Sepsis, a life-threatening infection that is often acquired during a patient's hospital stay, remains the most costly condition for hospitals to treat.
AHRQ sifted through coding, claims and cost data from 2013 for a host of illnesses and routine medical conditions that require hospitalization. There are some limitations with AHRQ's analysis: The figures represent the hospital's cost to produce the services, not the actual amount paid by the government or insurers. The costs also do not include the physician fees associated with the hospitalization.
Researchers ultimately found there were 35.6 million hospital stays in 2013, costing more than $381 billion across all payers. Patients on Medicare accounted for 46% of those costs, and patients with commercial insurance made up 28% of hospitalization costs.
Sepsis, or septicemia, was by far the most costly condition across all payers. Patients with sepsis represented $23.7 billion in hospital costs, or about 6.2% of the nation's hospital bill, but sepsis patients represented only 3.6% of all hospital stays.
Many patients with sepsis may experience organ failure and need to stay in the intensive-care unit, which is costly to run. Legendary boxer Muhammad Ali died earlier this month after battling septic shock. The illness also has commanded the attention of health system leaders, who have tried to raise awareness and improve medical training.
The most common reason people stay in the hospital is childbirth, representing 10.6% of hospitalizations, but that diagnosis is only the third-most expensive, costing $13.3 billion in 2013, according to AHRQ data. The other costly medical conditions in the top five for 2013 were osteoarthritis, complications stemming from devices or implants, and heart attacks.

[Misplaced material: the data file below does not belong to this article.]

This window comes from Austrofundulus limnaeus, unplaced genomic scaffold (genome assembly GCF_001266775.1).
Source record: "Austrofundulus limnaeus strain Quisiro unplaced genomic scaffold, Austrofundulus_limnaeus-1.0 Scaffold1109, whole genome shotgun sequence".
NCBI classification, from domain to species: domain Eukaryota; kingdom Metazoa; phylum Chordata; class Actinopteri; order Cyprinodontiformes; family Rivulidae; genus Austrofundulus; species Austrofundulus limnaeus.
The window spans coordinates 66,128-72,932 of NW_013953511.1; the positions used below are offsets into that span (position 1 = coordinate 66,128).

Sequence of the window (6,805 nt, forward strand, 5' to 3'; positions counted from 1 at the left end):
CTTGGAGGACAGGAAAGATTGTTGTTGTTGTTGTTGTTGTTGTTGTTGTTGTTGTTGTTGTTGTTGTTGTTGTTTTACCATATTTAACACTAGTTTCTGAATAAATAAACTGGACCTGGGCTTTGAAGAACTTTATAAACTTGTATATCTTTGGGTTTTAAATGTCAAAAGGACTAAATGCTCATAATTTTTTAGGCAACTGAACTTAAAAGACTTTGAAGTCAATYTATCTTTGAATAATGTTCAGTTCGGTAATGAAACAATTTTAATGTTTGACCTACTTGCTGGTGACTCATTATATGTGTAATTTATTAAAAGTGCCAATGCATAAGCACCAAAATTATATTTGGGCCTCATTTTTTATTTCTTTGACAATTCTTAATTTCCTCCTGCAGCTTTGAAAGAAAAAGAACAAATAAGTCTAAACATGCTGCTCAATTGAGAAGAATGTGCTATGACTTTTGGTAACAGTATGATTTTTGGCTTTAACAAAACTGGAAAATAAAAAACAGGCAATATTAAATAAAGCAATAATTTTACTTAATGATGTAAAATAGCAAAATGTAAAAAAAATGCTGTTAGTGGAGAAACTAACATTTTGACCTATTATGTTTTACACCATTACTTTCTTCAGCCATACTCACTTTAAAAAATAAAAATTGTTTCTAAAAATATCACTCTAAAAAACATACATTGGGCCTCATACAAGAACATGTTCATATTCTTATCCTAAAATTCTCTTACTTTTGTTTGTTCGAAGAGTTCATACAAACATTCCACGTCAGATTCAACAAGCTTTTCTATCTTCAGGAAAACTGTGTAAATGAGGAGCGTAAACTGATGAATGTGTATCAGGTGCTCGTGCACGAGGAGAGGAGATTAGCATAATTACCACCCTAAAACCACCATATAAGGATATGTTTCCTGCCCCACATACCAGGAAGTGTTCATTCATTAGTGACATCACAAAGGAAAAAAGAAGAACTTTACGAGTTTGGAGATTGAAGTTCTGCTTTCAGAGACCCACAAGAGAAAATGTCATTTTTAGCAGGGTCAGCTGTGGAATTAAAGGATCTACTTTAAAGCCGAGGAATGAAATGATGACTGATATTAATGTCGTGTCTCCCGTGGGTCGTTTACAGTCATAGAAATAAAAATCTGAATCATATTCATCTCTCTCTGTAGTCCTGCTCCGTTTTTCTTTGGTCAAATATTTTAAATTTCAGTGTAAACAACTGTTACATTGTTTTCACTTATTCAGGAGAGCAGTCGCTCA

The last time sepsis wasn't the most expensive condition was 2008, when a mother's childbirth charges held the top spot and sepsis was No. 2. That's also when AHRQ, which has faced defunding threats from Congress, only analyzed the data as hospital charges, which typically are higher than hospital costs. In 2004, sepsis ranked ninth among the most expensive conditions, and it represented 2.3% of all hospitalization charges.
Some medical conditions are most costly for specific payers. For example, sepsis ranks as the most expensive diagnosis for all payers, Medicare and the uninsured, but childbirth cost the most for Medicaid in 2013. Almost 1 in 5 Medicaid hospital stays are for women giving birth. The most expensive condition billed to private insurers in 2013 was osteoarthritis.